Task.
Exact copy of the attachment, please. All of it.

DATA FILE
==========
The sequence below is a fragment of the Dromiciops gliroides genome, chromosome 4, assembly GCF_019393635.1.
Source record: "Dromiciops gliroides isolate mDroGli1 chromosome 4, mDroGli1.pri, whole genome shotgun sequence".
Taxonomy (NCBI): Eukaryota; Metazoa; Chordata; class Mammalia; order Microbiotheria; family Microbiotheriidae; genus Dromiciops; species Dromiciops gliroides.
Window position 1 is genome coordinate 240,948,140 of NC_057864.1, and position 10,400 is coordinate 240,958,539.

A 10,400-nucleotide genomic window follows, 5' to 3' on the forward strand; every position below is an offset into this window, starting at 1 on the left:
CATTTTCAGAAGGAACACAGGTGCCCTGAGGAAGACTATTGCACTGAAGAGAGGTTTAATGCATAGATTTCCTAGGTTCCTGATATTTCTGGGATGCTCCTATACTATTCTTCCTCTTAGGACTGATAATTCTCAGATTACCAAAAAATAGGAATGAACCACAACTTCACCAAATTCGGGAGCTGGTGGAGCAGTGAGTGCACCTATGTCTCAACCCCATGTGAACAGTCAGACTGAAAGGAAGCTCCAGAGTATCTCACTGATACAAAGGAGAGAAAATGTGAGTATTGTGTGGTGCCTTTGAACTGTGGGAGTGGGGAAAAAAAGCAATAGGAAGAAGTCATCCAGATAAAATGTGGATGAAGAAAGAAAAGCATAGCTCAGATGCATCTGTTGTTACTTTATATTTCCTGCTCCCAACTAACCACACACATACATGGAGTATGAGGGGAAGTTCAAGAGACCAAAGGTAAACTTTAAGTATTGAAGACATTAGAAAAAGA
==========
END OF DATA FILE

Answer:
The sequence below is a fragment of the Dromiciops gliroides genome, chromosome 4, assembly GCF_019393635.1.
Source record: "Dromiciops gliroides isolate mDroGli1 chromosome 4, mDroGli1.pri, whole genome shotgun sequence".
Taxonomy (NCBI): Eukaryota; Metazoa; Chordata; class Mammalia; order Microbiotheria; family Microbiotheriidae; genus Dromiciops; species Dromiciops gliroides.
Window position 1 is genome coordinate 240,948,140 of NC_057864.1, and position 10,400 is coordinate 240,958,539.

A 10,400-nucleotide genomic window follows, 5' to 3' on the forward strand; every position below is an offset into this window, starting at 1 on the left:
CATTTTCAGAAGGAACACAGGTGCCCTGAGGAAGACTATTGCACTGAAGAGAGGTTTAATGCATAGATTTCCTAGGTTCCTGATATTTCTGGGATGCTCCTATACTATTCTTCCTCTTAGGACTGATAATTCTCAGATTACCAAAAAATAGGAATGAACCACAACTTCACCAAATTCGGGAGCTGGTGGAGCAGTGAGTGCACCTATGTCTCAACCCCATGTGAACAGTCAGACTGAAAGGAAGCTCCAGAGTATCTCACTGATACAAAGGAGAGAAAATGTGAGTATTGTGTGGTGCCTTTGAACTGTGGGAGTGGGGAAAAAAAGCAATAGGAAGAAGTCATCCAGATAAAATGTGGATGAAGAAAGAAAAGCATAGCTCAGATGCATCTGTTGTTACTTTATATTTCCTGCTCCCAACTAACCACACACATACATGGAGTATGAGGGGAAGTTCAAGAGACCAAAGGTAAACTTTAAGTATTGAAGACATTAGAAAAAGA